The Communications Act of 1934 did not create new private rights. The purpose of the Act was to protect the public interest in communications. By 402(b) (2) Congress gave the right of appeal to persons 'aggrieved or whose interests are adversely affected' by Commission action. 48 Stat. 1064, 1093. But these private litigants have standing only as representatives of the public interest. Federal Communications Commission v. Sanders Bros. Radio Station, 309 U.S. 470, 477 , 642 S., 60 S.Ct. 693, 698, 1037. Compare National Licorice Co. v. National Labor Relations Board, 309 U.S. 350, 362 , 363 S., 60 S.Ct. 569, 576. That [316 U.S. 4, 15] a court is called upon to enforce public rights and not the interests of private property does not diminish its power to protect such rights. 'Courts of equity may, and frequently do, go much farther both to give and withhold relief in furtherance of the public interest than they are accustomed to go when only private interests are involved.' Virginian Ry. v. System Federation, 300 U.S. 515, 552 , 57 S.Ct. 592, 601. An historic procedure for preserving rights during the pendency of an appeal is no less appropriate-unless Congress has chosen to withdraw it- because the rights to be vindicated are those of the public and not of the private litigants. Unless Congress explicitly discloses such an intention we should not lightly attribute to it a desire to withhold from a reviewing court the power to save the public interest from injury or destruction while an appeal is being heard. To do so would stultify the purpose of Congress to utilize the courts as a means for vindicating the public interest. Courts and administrative agencies are not to be regarded as competitors in the task of safeguarding the public interest. United States v. Morgan, 307 U.S. 183, 190 , 191 S., 59 S.Ct. 795, 799; Federal Communications Commission v. Pottsville Broadcasting Co., 309 U.S. 134 , 60 S.Ct. 437. Courts no less than administrative bodies are agencies of government. Both are instruments for realizing public purposes.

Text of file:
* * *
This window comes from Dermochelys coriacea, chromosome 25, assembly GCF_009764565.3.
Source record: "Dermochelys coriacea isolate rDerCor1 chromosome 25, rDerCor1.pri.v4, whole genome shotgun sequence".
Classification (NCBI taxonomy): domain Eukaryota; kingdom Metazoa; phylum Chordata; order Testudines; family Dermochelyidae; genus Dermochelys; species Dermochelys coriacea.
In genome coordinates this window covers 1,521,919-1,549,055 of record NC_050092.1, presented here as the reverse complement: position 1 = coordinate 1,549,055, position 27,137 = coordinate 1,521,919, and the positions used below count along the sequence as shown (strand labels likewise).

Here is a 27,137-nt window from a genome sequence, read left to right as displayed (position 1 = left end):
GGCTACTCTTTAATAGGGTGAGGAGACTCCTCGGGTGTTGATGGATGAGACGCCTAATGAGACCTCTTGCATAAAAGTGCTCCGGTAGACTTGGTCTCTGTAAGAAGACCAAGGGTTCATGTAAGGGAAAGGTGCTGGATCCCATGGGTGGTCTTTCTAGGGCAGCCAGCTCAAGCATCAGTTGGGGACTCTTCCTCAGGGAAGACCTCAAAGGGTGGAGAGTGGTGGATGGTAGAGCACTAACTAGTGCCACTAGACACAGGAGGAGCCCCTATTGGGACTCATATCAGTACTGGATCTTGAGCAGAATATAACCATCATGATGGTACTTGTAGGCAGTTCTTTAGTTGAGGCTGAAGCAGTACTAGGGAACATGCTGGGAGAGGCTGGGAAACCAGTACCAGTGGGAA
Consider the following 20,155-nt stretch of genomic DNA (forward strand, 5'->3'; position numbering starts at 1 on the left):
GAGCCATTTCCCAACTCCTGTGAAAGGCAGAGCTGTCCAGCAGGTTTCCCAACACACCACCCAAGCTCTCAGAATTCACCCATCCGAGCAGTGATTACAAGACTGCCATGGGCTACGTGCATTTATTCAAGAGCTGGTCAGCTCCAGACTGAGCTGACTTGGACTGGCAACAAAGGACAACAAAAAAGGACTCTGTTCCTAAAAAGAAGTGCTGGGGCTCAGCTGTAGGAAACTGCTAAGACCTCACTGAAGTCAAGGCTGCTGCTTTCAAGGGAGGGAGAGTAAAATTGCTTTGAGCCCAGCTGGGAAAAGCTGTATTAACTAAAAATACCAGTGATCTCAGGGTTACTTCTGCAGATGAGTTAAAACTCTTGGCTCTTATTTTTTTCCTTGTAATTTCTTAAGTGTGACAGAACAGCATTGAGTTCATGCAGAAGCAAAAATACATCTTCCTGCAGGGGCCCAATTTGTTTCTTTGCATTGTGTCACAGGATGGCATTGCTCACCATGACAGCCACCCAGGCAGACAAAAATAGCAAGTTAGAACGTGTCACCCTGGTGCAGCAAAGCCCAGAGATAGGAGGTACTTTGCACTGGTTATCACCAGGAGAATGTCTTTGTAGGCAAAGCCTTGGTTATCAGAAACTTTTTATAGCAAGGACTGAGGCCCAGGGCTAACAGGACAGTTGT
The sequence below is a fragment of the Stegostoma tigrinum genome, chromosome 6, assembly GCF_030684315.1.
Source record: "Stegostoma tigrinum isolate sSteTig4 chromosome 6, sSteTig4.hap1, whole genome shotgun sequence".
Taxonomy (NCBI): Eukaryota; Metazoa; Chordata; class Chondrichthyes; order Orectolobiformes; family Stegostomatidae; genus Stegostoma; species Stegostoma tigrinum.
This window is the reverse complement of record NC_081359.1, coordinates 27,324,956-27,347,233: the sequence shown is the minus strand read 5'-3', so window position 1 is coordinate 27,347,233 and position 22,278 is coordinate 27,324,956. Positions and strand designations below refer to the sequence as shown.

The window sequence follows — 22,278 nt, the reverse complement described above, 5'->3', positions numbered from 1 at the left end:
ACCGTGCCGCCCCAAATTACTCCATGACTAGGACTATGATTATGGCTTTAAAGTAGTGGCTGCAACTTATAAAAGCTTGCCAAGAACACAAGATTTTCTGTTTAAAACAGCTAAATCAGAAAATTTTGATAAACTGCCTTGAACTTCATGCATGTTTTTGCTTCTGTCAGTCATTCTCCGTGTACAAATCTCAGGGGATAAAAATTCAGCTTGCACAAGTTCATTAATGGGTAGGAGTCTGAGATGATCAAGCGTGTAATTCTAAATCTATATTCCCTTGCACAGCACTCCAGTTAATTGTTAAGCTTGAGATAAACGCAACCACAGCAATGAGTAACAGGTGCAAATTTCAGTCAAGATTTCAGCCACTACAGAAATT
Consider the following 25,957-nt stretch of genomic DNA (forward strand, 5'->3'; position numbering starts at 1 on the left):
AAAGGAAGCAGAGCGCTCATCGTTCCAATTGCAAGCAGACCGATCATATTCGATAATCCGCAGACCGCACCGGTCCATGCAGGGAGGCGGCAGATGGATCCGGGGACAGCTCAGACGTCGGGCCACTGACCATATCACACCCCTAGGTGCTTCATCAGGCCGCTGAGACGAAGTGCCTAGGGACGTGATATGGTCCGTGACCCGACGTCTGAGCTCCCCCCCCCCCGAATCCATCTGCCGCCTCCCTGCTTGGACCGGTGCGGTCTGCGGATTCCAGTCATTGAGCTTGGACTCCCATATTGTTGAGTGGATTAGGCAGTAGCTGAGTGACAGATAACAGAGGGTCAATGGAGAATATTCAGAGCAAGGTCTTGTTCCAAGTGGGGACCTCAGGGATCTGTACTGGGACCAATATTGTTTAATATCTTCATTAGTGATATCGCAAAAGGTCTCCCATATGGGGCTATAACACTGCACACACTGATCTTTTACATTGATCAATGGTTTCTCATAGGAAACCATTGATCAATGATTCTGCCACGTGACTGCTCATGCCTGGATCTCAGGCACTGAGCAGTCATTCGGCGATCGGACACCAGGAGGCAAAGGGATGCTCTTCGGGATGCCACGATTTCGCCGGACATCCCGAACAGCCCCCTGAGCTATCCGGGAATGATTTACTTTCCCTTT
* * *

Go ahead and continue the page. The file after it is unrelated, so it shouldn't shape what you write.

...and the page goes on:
It is urged that the orders reviewable under 402(a), as to which the power to grant stays is undeniable, are intrinsically different from those reviewable under 402(b). But while the two sections route appeals to different courts, the differentiation was in large measure the product of Congressional solicitude for the convenience of litigants. It had no relation to the scope of the judicial function which the courts were called upon to perform. For example, if the Commission on its own motion modifies a station license, review is had under 402(a) in the appropriate district court. However, if it grants an application for modification of a license, an appeal lies under 402( [316 U.S. 4, 16] b) to the Court of Appeals for the District of Columbia. Both cases give rise to the same kind of issues on appeal. Both orders are equally susceptible of being stayed on appeal. As the legislative history of the Act plainly shows, Congress provided the two roads to judicial review only to save a licensee the inconvenience of litigating an appeal in Washington in situations where the Commission's order arose out of a proceeding not instituted by the licensee.